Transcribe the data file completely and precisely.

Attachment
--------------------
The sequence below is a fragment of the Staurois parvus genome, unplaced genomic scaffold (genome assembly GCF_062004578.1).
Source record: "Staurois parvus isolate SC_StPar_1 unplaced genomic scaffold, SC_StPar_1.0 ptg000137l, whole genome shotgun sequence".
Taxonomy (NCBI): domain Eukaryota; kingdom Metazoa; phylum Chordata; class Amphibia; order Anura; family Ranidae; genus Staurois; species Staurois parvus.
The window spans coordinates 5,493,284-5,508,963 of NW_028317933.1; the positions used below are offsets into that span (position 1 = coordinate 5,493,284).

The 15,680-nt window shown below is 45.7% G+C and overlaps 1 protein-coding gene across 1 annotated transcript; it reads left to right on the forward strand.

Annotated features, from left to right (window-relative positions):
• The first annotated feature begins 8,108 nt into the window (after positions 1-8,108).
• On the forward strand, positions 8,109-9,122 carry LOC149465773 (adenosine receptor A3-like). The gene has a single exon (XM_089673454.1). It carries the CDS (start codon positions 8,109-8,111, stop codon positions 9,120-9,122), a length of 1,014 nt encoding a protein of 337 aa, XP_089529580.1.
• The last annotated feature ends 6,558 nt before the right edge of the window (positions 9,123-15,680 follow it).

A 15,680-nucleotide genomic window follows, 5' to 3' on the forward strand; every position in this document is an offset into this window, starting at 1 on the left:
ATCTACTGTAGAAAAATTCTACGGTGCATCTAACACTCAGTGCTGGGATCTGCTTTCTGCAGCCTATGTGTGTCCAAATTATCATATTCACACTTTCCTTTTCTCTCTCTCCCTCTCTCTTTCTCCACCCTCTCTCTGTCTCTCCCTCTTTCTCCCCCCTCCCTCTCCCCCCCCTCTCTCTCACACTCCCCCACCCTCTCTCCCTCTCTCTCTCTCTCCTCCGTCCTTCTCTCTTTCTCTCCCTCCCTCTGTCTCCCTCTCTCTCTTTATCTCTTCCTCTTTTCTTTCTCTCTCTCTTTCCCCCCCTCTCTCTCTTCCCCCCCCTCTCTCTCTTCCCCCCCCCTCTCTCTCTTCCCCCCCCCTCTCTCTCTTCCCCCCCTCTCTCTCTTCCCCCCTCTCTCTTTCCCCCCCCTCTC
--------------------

The sequence below is a fragment of the Staurois parvus genome, unplaced genomic scaffold (genome assembly GCF_062004578.1).
Source record: "Staurois parvus isolate SC_StPar_1 unplaced genomic scaffold, SC_StPar_1.0 ptg000137l, whole genome shotgun sequence".
Taxonomy (NCBI): domain Eukaryota; kingdom Metazoa; phylum Chordata; class Amphibia; order Anura; family Ranidae; genus Staurois; species Staurois parvus.
The window spans coordinates 5,493,284-5,508,963 of NW_028317933.1; the positions used below are offsets into that span (position 1 = coordinate 5,493,284).

The 15,680-nt window shown below is 45.7% G+C and overlaps 1 protein-coding gene across 1 annotated transcript; it reads left to right on the forward strand.

Annotated features, from left to right (window-relative positions):
• The first annotated feature begins 8,108 nt into the window (after positions 1-8,108).
• On the forward strand, positions 8,109-9,122 carry LOC149465773 (adenosine receptor A3-like). The gene has a single exon (XM_089673454.1). It carries the CDS (start codon positions 8,109-8,111, stop codon positions 9,120-9,122), a length of 1,014 nt encoding a protein of 337 aa, XP_089529580.1.
• The last annotated feature ends 6,558 nt before the right edge of the window (positions 9,123-15,680 follow it).

A 15,680-nucleotide genomic window follows, 5' to 3' on the forward strand; every position in this document is an offset into this window, starting at 1 on the left:
ATCTACTGTAGAAAAATTCTACGGTGCATCTAACACTCAGTGCTGGGATCTGCTTTCTGCAGCCTATGTGTGTCCAAATTATCATATTCACACTTTCCTTTTCTCTCTCTCCCTCTCTCTTTCTCCACCCTCTCTCTGTCTCTCCCTCTTTCTCCCCCCTCCCTCTCCCCCCCCTCTCTCTCACACTCCCCCACCCTCTCTCCCTCTCTCTCTCTCTCCTCCGTCCTTCTCTCTTTCTCTCCCTCCCTCTGTCTCCCTCTCTCTCTTTATCTCTTCCTCTTTTCTTTCTCTCTCTCTTTCCCCCCCTCTCTCTCTTCCCCCCCCTCTCTCTCTTCCCCCCCCCTCTCTCTCTTCCCCCCCCCTCTCTCTCTTCCCCCCCTCTCTCTCTTCCCCCCTCTCTCTTTCCCCCCCCTCTC